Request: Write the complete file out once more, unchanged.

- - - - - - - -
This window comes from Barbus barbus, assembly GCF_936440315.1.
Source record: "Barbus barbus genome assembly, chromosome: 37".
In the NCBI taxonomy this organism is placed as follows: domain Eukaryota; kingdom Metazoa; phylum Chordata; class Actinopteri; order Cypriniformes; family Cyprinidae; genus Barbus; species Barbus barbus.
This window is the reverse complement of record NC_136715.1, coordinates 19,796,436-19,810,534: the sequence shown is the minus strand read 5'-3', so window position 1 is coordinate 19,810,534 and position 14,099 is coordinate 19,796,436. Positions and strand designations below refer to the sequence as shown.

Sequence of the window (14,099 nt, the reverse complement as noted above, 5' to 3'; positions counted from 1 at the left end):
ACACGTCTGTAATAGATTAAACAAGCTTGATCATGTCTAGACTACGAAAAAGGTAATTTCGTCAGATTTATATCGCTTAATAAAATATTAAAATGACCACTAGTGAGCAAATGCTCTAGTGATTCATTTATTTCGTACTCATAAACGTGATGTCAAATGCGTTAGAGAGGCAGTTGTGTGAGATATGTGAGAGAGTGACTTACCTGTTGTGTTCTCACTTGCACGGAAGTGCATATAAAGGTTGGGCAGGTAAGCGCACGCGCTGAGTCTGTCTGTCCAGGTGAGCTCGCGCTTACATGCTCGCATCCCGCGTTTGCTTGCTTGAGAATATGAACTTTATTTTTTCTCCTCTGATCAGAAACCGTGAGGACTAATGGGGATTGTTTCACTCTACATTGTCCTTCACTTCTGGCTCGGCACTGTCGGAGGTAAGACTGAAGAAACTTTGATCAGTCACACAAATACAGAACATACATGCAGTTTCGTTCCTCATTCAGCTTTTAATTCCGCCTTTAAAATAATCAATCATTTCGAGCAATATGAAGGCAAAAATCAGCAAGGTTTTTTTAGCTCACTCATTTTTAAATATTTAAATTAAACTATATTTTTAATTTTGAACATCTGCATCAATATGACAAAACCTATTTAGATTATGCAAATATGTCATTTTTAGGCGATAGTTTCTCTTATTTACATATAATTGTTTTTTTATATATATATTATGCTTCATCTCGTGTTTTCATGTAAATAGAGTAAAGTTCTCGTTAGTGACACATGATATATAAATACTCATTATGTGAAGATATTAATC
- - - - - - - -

This window comes from Barbus barbus, assembly GCF_936440315.1.
Source record: "Barbus barbus genome assembly, chromosome: 37".
In the NCBI taxonomy this organism is placed as follows: domain Eukaryota; kingdom Metazoa; phylum Chordata; class Actinopteri; order Cypriniformes; family Cyprinidae; genus Barbus; species Barbus barbus.
This window is the reverse complement of record NC_136715.1, coordinates 19,796,436-19,810,534: the sequence shown is the minus strand read 5'-3', so window position 1 is coordinate 19,810,534 and position 14,099 is coordinate 19,796,436. Positions and strand designations below refer to the sequence as shown.

Sequence of the window (14,099 nt, the reverse complement as noted above, 5' to 3'; positions counted from 1 at the left end):
ACACGTCTGTAATAGATTAAACAAGCTTGATCATGTCTAGACTACGAAAAAGGTAATTTCGTCAGATTTATATCGCTTAATAAAATATTAAAATGACCACTAGTGAGCAAATGCTCTAGTGATTCATTTATTTCGTACTCATAAACGTGATGTCAAATGCGTTAGAGAGGCAGTTGTGTGAGATATGTGAGAGAGTGACTTACCTGTTGTGTTCTCACTTGCACGGAAGTGCATATAAAGGTTGGGCAGGTAAGCGCACGCGCTGAGTCTGTCTGTCCAGGTGAGCTCGCGCTTACATGCTCGCATCCCGCGTTTGCTTGCTTGAGAATATGAACTTTATTTTTTCTCCTCTGATCAGAAACCGTGAGGACTAATGGGGATTGTTTCACTCTACATTGTCCTTCACTTCTGGCTCGGCACTGTCGGAGGTAAGACTGAAGAAACTTTGATCAGTCACACAAATACAGAACATACATGCAGTTTCGTTCCTCATTCAGCTTTTAATTCCGCCTTTAAAATAATCAATCATTTCGAGCAATATGAAGGCAAAAATCAGCAAGGTTTTTTTAGCTCACTCATTTTTAAATATTTAAATTAAACTATATTTTTAATTTTGAACATCTGCATCAATATGACAAAACCTATTTAGATTATGCAAATATGTCATTTTTAGGCGATAGTTTCTCTTATTTACATATAATTGTTTTTTTATATATATATTATGCTTCATCTCGTGTTTTCATGTAAATAGAGTAAAGTTCTCGTTAGTGACACATGATATATAAATACTCATTATGTGAAGATATTAATC